Are our official channels up to delivering the truth?

Thursday, 7th May 2020

Lawrence Bond, fit for work death, Kentish Town

Lawrence Bond, who collapsed in Kentish Town in 2017 on his way back from a Job Centre shortly after being forced off benefits

THERE is going to be a serious reckoning when the lockdown is lifted and the pandemic is thought to be under control.

But how best to conduct this? And are the official channels capable of properly investigating how failures may have contributed to the deaths of so many people?

Each death will come with its own unique circumstances and question marks. Some may be better answered at a public inquiry, while others could, theoretically, be probed in detail in a coroner’s court hearing.

The public inquiry into the Grenfell fire disaster is still labouring on, almost three years after the event. The 2015 “Spy Cops” inquiry – about police officers who infiltrated a campaign organisation – has been repeatedly delayed, and is not expected to conclude until 2023.

A public inquiry into the flaws in the government’s handling of tens of thousands of coronavirus deaths could conceivably take as long as anything up to 10 years, if not longer.

That is not acceptable for dozens of Camden families whose relatives are reeling from the sudden and, at times, inexplicable deaths of loves ones.

So many have contacted this newspaper with questions about decisions made in hospitals and care homes, the systemic failures to properly test staff and provide them with PPE.

Many will come to pin their hopes on the coroners court system, a system which has for many years been exposed as woefully inadequate.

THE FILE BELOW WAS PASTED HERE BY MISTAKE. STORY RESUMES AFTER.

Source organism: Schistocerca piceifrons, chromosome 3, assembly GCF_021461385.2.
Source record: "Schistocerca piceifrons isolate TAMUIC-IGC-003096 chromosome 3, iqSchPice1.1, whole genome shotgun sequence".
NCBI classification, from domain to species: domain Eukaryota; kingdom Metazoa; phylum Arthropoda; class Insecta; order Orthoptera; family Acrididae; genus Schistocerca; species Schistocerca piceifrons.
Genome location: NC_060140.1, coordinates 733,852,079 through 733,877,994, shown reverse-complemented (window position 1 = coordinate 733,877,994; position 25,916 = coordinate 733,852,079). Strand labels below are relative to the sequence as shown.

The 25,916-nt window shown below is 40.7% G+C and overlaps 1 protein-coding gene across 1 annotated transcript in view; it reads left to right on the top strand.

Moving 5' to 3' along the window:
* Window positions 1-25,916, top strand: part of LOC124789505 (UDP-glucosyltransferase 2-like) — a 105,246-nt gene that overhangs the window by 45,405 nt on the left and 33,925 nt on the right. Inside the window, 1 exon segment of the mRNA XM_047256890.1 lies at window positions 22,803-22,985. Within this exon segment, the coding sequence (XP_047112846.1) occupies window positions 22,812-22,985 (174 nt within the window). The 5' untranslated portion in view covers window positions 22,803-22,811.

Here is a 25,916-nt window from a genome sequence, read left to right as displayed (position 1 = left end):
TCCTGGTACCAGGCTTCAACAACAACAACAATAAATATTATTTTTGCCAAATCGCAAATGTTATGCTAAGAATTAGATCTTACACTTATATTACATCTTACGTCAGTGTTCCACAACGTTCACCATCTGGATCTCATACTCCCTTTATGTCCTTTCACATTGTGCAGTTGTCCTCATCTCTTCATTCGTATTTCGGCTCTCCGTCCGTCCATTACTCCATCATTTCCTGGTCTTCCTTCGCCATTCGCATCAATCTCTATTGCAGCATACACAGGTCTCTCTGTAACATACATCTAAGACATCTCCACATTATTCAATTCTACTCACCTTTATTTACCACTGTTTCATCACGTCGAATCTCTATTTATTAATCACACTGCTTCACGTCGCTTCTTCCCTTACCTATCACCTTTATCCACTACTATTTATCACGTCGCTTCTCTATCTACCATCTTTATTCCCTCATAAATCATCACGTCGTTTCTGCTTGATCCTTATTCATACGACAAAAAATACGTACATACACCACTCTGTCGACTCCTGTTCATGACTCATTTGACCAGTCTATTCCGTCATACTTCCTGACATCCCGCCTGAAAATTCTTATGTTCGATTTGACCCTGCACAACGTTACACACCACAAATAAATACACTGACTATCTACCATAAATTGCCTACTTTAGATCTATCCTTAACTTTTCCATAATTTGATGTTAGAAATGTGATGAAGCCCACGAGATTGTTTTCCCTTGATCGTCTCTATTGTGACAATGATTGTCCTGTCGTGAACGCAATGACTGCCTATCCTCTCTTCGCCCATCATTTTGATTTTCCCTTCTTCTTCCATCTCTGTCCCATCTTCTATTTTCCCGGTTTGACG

Take Windrush victim Dexter Bristol’s inquest, where lawyers had to go to the High Court to overturn a coroner’s decision not to call witnesses from the Home Office and the Department for Work and Pensions.

Then there was the hearing for Lawrence Bond – who died on his way back from a Job Centre shortly after forced off his benefits by controversial DWP reforms. It lasted 10 minutes and heard from no witnesses at all. It is likely that coronavirus inquests will be conducted in the same fearful and functional manner.

Countless times grieving relatives have emerged from a coroner’s inquest feeling angrier and more upset than when they went in. An alternative forum is required. Something independent, something with real teeth and unafraid to point the finger where it is needed.

Virus legacy

NHS managers have for years been repeatedly urging patients not to come to A&E unless they have to.

It is a sign of the topsy-turvy times we are living in that they are now doing precisely the opposite.

The disclosures by the Royal Free hospital’s consultant cardiologist Dr Tim Lockie of a drop-off in heart attack patients is a worrying development. Many are arriving at hospital too late, and will be leaving with lasting disabilities as a result, or worse.

In March, the Whittington Hospital’s A&E saw 3,000 fewer patients than the 9,000-9,500 who attended at the same time last year.

When the coronavirus first hit staff in hospitals they were concerned that patients with other potentially more serious conditions could be neglected.

How many cancers may have been missed in their infancy? How many people have been suffering at home in pain, for fear of catching the killer disease? There will be thousands of them in Camden.

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